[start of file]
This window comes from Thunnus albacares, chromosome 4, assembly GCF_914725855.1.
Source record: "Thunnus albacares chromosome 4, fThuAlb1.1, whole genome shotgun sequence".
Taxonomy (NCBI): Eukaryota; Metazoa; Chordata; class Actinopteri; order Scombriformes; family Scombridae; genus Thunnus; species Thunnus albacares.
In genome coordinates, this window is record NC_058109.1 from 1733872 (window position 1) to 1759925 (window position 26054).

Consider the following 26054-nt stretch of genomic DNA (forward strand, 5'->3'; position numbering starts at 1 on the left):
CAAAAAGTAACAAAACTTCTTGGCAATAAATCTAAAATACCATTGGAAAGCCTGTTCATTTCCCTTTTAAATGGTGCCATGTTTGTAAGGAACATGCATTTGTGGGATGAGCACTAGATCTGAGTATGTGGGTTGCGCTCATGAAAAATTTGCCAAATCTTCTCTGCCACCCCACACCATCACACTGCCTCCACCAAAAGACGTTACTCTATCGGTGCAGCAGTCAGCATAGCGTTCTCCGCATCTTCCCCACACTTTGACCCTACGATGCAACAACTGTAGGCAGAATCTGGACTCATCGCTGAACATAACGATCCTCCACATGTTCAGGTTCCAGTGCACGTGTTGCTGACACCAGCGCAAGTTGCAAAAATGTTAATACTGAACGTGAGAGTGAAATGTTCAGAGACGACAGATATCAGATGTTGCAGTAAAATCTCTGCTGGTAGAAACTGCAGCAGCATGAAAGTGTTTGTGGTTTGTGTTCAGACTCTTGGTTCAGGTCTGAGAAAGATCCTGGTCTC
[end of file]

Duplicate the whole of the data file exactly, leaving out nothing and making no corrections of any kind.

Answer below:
This window comes from Thunnus albacares, chromosome 4, assembly GCF_914725855.1.
Source record: "Thunnus albacares chromosome 4, fThuAlb1.1, whole genome shotgun sequence".
Taxonomy (NCBI): Eukaryota; Metazoa; Chordata; class Actinopteri; order Scombriformes; family Scombridae; genus Thunnus; species Thunnus albacares.
In genome coordinates, this window is record NC_058109.1 from 1733872 (window position 1) to 1759925 (window position 26054).

Consider the following 26054-nt stretch of genomic DNA (forward strand, 5'->3'; position numbering starts at 1 on the left):
CAAAAAGTAACAAAACTTCTTGGCAATAAATCTAAAATACCATTGGAAAGCCTGTTCATTTCCCTTTTAAATGGTGCCATGTTTGTAAGGAACATGCATTTGTGGGATGAGCACTAGATCTGAGTATGTGGGTTGCGCTCATGAAAAATTTGCCAAATCTTCTCTGCCACCCCACACCATCACACTGCCTCCACCAAAAGACGTTACTCTATCGGTGCAGCAGTCAGCATAGCGTTCTCCGCATCTTCCCCACACTTTGACCCTACGATGCAACAACTGTAGGCAGAATCTGGACTCATCGCTGAACATAACGATCCTCCACATGTTCAGGTTCCAGTGCACGTGTTGCTGACACCAGCGCAAGTTGCAAAAATGTTAATACTGAACGTGAGAGTGAAATGTTCAGAGACGACAGATATCAGATGTTGCAGTAAAATCTCTGCTGGTAGAAACTGCAGCAGCATGAAAGTGTTTGTGGTTTGTGTTCAGACTCTTGGTTCAGGTCTGAGAAAGATCCTGGTCTC